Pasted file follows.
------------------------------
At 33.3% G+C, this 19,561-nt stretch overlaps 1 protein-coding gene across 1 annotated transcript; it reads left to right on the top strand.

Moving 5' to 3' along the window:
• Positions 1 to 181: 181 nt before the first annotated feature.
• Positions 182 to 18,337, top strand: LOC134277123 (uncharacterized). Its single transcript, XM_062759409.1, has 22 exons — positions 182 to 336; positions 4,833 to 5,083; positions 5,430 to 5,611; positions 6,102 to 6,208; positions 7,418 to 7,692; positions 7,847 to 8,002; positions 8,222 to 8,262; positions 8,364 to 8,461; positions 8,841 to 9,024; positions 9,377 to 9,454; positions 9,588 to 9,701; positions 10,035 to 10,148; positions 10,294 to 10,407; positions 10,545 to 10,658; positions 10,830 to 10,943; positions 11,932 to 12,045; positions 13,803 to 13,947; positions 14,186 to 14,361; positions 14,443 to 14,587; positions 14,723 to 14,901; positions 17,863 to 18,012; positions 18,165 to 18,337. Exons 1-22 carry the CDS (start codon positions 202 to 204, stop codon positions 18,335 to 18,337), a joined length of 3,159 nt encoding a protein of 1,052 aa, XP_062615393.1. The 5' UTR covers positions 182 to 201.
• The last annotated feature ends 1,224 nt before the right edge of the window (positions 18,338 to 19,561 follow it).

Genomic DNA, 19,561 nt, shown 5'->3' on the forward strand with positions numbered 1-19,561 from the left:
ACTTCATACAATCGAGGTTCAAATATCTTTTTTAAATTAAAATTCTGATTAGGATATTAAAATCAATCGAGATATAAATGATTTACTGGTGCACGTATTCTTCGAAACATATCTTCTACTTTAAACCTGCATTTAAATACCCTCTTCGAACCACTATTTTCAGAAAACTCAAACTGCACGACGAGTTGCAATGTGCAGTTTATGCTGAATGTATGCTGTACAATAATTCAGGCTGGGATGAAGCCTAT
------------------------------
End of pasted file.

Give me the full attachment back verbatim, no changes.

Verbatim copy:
At 33.3% G+C, this 19,561-nt stretch overlaps 1 protein-coding gene across 1 annotated transcript; it reads left to right on the top strand.

Moving 5' to 3' along the window:
• Positions 1 to 181: 181 nt before the first annotated feature.
• Positions 182 to 18,337, top strand: LOC134277123 (uncharacterized). Its single transcript, XM_062759409.1, has 22 exons — positions 182 to 336; positions 4,833 to 5,083; positions 5,430 to 5,611; positions 6,102 to 6,208; positions 7,418 to 7,692; positions 7,847 to 8,002; positions 8,222 to 8,262; positions 8,364 to 8,461; positions 8,841 to 9,024; positions 9,377 to 9,454; positions 9,588 to 9,701; positions 10,035 to 10,148; positions 10,294 to 10,407; positions 10,545 to 10,658; positions 10,830 to 10,943; positions 11,932 to 12,045; positions 13,803 to 13,947; positions 14,186 to 14,361; positions 14,443 to 14,587; positions 14,723 to 14,901; positions 17,863 to 18,012; positions 18,165 to 18,337. Exons 1-22 carry the CDS (start codon positions 202 to 204, stop codon positions 18,335 to 18,337), a joined length of 3,159 nt encoding a protein of 1,052 aa, XP_062615393.1. The 5' UTR covers positions 182 to 201.
• The last annotated feature ends 1,224 nt before the right edge of the window (positions 18,338 to 19,561 follow it).

Genomic DNA, 19,561 nt, shown 5'->3' on the forward strand with positions numbered 1-19,561 from the left:
ACTTCATACAATCGAGGTTCAAATATCTTTTTTAAATTAAAATTCTGATTAGGATATTAAAATCAATCGAGATATAAATGATTTACTGGTGCACGTATTCTTCGAAACATATCTTCTACTTTAAACCTGCATTTAAATACCCTCTTCGAACCACTATTTTCAGAAAACTCAAACTGCACGACGAGTTGCAATGTGCAGTTTATGCTGAATGTATGCTGTACAATAATTCAGGCTGGGATGAAGCCTAT